That said, Keucheyan is obviously not oblivious to the question of representation, and the fact that the most inventive radical theorists are found in other places than western academic institutions. Indeed, he worries that the majority of the more famous contemporary critical theorists are employed by prestigious American universities, disjointing them from real-life radical concerns, and building their theories from political worries that are now historical facts. Keucheyan counteracts this politically disassociated trend by ensuring that theorists from every continent are represented. Wang Hui, Gayatri Spivak, Álvaro Garcia Línera and Achille Mbebe are picked out as representatives of how critical thinking is moving away from its former power centers in Europe. 

However, Keucheyan does not take the political question of representation further. Thus, in a book which covers 31 theorists, only 5 are female. Three of these are discussed merely because of their views on the political subject as gendered. The remaining two, Seyla Benhabib and Nancy Fraser, are grouped together with Axel Honneth in a short section on conflictual identities. While Ernesto Laclau gets his own section, Chantal Mouffe is mentioned only in passing. Moreover, even when it comes to geographical representation, Keucheyan’s best efforts still come over as tokenistic. For instance, in his section on imperialism he focuses on three white, western men (Leo Pantich, Robert Cox, David Harvey), while in a two-page section on Marxism and imperialism he huddles together thinkers with a clearer first-hand connection to the history of colonialism, imperialism and domination, such as Atilio Boron, Daniel Bensaïd, Gopal Balakrishnan and Ellen Meiksins Wood. It seems here that Keucheyan would do well to explain how his selection of thinkers are better equipped to understand the real impact and dynamics of imperialism, and why these form a better basis for a unified radical movement against real-life domination. As a matter of fact, Keucheyan does not mention the epistemic position of the subject of emancipation until the section “Capitalisms old and new”. Here he discusses thinkers who reject the idea of cognitive capitalism as barring knowledge in production. Moreover, it is here he raises the worry that one of the mentioned thinkers (Robert Brenner) is Eurocentric.

It is also in this section that Keucheyan’s first and only mention of ecology as a major political concern arises, through his discussion of Elmar Altvater. This too is puzzling, given that ecology is one of the major unifying radical political causes between geographical location and other forms of political fragmentation. Keucheyan recognizes this omission, and justifies it by arguing that he otherwise has found no theory of ecology that is systematically based in Marxism (255). He sees critical theory as limited to a self-identifying Marxist tradition, thus avoiding discussions of critical theory more broadly construed. However, this is not entirely true. For instance, why not mention Bruno Latour’s Politics of Nature? It seems here that the obvious answer is that Latour is not sufficiently grounded in Marxist thought. However, it is not clear that this is a criterion for Keucheyan’s selection of thinkers in the first place, and it certainly does not explain the priority of some theorists over others. Keucheyan himself claims that Marxism has lost its hegemony within new critical theory, indeed that this is one of its marks (24). For instance, he limits the selection of feminist thinkers to those who specifically discuss the nature of the gendered subject, thus disbarring big strands of Marxist and black feminism. Thus, if strict adherence to Marxism is not a criterion for the selection of thinkers, the lack of women mentioned in other parts of the book is hard to explain. There are many interesting and politically fruitful theoretical analyses of the structures of oppressions that have enriched the Marxist tradition that come from inside feminism, but they are far from limited to it. For instance, where is Iris Marion Young’s politics of difference or Kimberlé Crenshaw’s intersectionality?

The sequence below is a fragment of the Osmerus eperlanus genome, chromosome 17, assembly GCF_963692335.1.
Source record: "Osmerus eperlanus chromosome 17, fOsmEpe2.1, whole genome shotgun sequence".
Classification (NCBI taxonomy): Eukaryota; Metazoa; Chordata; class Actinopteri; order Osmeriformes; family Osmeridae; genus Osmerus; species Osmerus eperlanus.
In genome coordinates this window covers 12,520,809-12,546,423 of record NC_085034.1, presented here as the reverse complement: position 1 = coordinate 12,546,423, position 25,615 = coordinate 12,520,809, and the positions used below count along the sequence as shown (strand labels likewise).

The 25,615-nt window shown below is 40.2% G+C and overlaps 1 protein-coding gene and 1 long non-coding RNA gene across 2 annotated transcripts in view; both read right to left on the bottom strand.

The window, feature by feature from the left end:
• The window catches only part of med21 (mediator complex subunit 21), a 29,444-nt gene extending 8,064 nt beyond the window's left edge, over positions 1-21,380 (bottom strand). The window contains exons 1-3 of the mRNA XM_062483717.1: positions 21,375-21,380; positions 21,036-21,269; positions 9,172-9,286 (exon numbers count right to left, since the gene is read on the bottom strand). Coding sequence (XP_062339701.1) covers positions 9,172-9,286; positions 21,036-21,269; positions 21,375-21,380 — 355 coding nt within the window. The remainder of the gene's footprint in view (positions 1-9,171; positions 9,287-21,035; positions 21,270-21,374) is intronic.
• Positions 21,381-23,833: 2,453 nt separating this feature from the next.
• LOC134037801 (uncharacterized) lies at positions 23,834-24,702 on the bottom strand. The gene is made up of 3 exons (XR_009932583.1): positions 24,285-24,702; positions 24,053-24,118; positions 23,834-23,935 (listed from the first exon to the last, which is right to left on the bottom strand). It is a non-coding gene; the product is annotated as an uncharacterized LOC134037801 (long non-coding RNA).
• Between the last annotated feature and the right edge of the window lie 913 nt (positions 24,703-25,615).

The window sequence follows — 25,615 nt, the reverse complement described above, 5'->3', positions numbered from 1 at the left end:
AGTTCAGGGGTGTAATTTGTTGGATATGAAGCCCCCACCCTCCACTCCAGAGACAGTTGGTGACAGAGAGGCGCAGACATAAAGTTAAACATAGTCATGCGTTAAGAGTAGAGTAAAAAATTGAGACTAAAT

It might then be possible to understand Keucheyan’s selection to focus mainly on thinkers that have gained the most academic attention. However, in this way, Keucheyan is perpetuating his own worry about the power structures internal to critical theory that make it politically impotent by virtue of their inextricability from the ivory towers in which they are produced. Thus, not only is Keucheyan’s selection of thinkers in itself confusing, if he sincerely aims to create a sense of unified theoretical movement for radical purposes, questions of representation are far from trivial, and unfortunately only treated in a tokenistic manner in The Left Hemisphere. However, the main force of book remains: it raises an undeniably important question of how one should approach the task of mapping critical theory, such that it both reflects theoretical reality, and is fit for purpose. Keucheyan takes an important first step in this direction. 

2 March 2016